**.**Moments of inertia and kinetic energy of the part on the axis with the angular velocity ω

_{1}

The layshaft in Figure 17 is the only one in the whole assembly whose direction of rotation is opposite to the other, for the most part is made as splines. The layshaft is typical that most of the gears is stored securely. In our case, only the largest wheel displaceably stored. As in the previous two cases, the deposit are also used as the ball bearings of gears with straight teeth are no axial forces are applied to.

**Fig**

**ure**

**17**

**.**Countershaft gearbox shaft

In the Figure 18 and Figure 20 are described the considered parameters of all components of Figure 17, namely the weight, moment of inertia and kinetic energy which vary according to the different angular speed ω_{2} at 14 rev/min and 2800 rev/min.

**Fig**

**ure**

**18**

**.**Moments of inertia and kinetic energy of the part on the axis with the angular velocity ω

_{2}

In the Figure 19 is interpreted the output shaft of the gearbox where the speed transmitted transformed using a flat belt onto the spindle. The splined shaft carries the two pairs of gears of interference, the lower wheel of each pair of the grooved and, if necessary, to make a joint movement of the sliding grooves. At the end of the cylindrical shaft is arranged by means of a pen-joint pulley, and at this point the shaft is mounted in two ball bearings to compensate for the rigidity of the shaft end.

**Fig**

**ure**

**19**

**.**Gearbox output shaft

In the Figure 21 and Figure 22 are reflected our values necessary for the dynamical equations of the components in Figure 19 i.e. parts with a common axis of rotation for angular velocity at 14 rev/min and 2800 rev/min.

**Fig**

**ure**

**20**

**.**Moments of inertia and kinetic energy of the part on the axis with the angular velocity ω

_{2}

**Fig**

**ure**

**21**

**.**Moments of inertia and kinetic energy of the part on the axis with the angular velocity ω

_{3}

**Fig**

**ure**

**22**

**.**Moments of inertia and kinetic energy of the part on the axis with the angular velocity ω

_{3}

In the Figure 24 is shown to transform rotation of the gear transmission ratio of 1:8 we used for our specific case for 14 rev/min on the spindle, for the 2800 rev/min was a transmission ratio 1:1 which is in Figure 23.

**Fig**

**ure**

**23**

**.**Spindle (2800 rev/min)

**Fig**

**ure**

**24**

**.**Spindle (14 rev/min)

In the Figure 25 to Figure 28 are listed parameters required for constructing dynamical equations in both modes machining.

**Fig**

**ure**

**25**

**.**Moments of inertia and kinetic energy of the part on the axis with the angular velocity ω

_{4}

**Fig**

**ure**

**26**

**.**Moments of inertia and kinetic energy of the part on the axis with the angular velocity ω

_{4}

**Fig**

**ure**

**27**

**.**Moments of inertia and kinetic energy of the part on the axis with the angular velocity ω

_{4}

**Fig**

**ure**

**28**

**.**Moments of inertia and kinetic energy of the part on the axis with the angular velocity ω

_{4}

### 5. Reduction Method

**5.1. Computation of the Total Kinetic Energy of the System**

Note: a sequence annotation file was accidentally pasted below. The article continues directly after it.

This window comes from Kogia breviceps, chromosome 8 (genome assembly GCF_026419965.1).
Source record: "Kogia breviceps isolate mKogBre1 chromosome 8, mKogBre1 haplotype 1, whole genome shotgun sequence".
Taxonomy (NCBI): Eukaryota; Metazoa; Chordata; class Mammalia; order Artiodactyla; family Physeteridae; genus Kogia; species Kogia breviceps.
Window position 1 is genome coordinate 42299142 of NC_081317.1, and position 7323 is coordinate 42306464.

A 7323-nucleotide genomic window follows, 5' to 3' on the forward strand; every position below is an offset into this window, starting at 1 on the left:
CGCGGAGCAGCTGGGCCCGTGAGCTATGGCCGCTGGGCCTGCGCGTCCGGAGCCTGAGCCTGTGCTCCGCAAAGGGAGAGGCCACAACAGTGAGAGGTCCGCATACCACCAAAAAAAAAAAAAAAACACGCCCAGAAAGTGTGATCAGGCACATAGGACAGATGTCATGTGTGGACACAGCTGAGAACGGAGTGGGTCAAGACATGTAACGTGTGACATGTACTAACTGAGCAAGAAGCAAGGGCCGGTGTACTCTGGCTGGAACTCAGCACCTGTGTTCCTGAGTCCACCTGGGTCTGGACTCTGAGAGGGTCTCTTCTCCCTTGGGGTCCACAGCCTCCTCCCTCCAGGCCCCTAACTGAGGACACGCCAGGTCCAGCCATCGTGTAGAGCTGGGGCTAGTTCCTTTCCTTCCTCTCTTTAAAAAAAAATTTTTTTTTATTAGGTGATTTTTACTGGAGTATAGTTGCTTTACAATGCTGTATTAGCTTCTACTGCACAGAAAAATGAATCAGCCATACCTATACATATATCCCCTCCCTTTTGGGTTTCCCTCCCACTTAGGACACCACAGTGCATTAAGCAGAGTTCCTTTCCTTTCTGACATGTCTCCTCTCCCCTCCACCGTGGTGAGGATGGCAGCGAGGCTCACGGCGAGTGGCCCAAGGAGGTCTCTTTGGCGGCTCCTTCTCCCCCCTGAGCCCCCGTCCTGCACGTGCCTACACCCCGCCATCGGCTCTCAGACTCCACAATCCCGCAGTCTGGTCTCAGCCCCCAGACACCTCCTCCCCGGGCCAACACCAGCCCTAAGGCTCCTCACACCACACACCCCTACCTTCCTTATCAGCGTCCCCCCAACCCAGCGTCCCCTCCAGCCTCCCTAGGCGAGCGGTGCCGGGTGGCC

Computation of the total kinetic energy of the system for speed 14 rev/min in function to the angular velocity :

(29) |

where:

E_{KHR} - kinetic energy of the shaft,

E_{KOK} - kinetic energy the gear wheel,

E_{K}_{R}_{EM} - kinetic energy the pulley,

E_{KOKVR}-kinetic energy of the spindle gearwheels,

E_{KSK} - kinetic energy of the chuck.

Computation of the total kinetic energy of the system for speed 2800 rev/min in function to the angular velocity :

(30) |

**5.2. Computation of the Instantaneous Angular Acceleration**

By measuring, we found that the time taken to start up the machine at 14 rev/min was the 0.6second and for 2800 rev/min, it was 2.3second.

For 14 rev/min:

(31) |

where:

– angular acceleration,

– angular velocity of motor,

t – time of the acceleration of the machine.

For 2800 rev/min:

(32) |

**5.3. Computation of the Total Performance of the System**

The total performance of the system we determine from the individual performance of members as follows:

(33) |

where:

P_{M} –performance of motor,

P_{PO} – passive resistors ^{[7]},

P_{HR} - performance of shaft,

P_{REM} –performance of pulley,

P_{OK} -performance of the gear transmissions,

P_{OKVR} - performance of the gear spindle,

P_{SK} - performance of the chuck.

(34) |

(35) |

(36) |

(37) |

(38) |

Consider the size of passive resistance 20% of the installed capacity:

(39) |

(40) |

(41) |

**5.4. Dynamical Equations of the Motion**

Substituting in the following dynamical equations we can verify the suitability of propulsion the lathe for the shaft speed:

(42) |

will be for 14 rev/min left side of equation in form:

(43) |

Comparison with the right side of equation:

(44) |

it indicates, that the drive meets the lathe at an engine speed 14 rev/min.

For 2800 rev/min will be the left side of equation in form:

(45) |

Comparison with right side of equation will be in form:

(46) |

and it shows that the lathe operator complies with the engine speed 2800 rev/min.

### 6. Conclusion

Derivation and calculation we have shown physical equality dynamical equations for the maximum and minimum output speed. Whereas the kinetic energy system that achieves maximum spindle speed (2800 rev/min) approximately four times greater than the kinetic energy in the system with a minimum speed of wiggle (14 rev/min) so therefore are the times required to ensure a constant speed at the output fourfold difference. For the verification procedure and calculations we can use other methods such as the method of release or Lagrange equations of second order. For the verification results would be possible doing experiment and computer simulation.

### Acknowledgements

This work was supported by grant projects KEGA 048TUKE-4/2014 Increasing of knowledge base of students in area of application of embedded systems in mechatronic systems, KEGA 054TUKE-4/2014 The use of advanced numerical methods of mechanics as the basis for constructing the scientific development of the knowledge base of students second and third degree university study, grant projects VEGA1/0872/16 Research of synthetic and biological inspired locomotion of mechatronic systems in rugged terrain and grant projects VEGA 1/0731/16 Development of advanced numerical and experimental methods for the analysis of mechanical systems.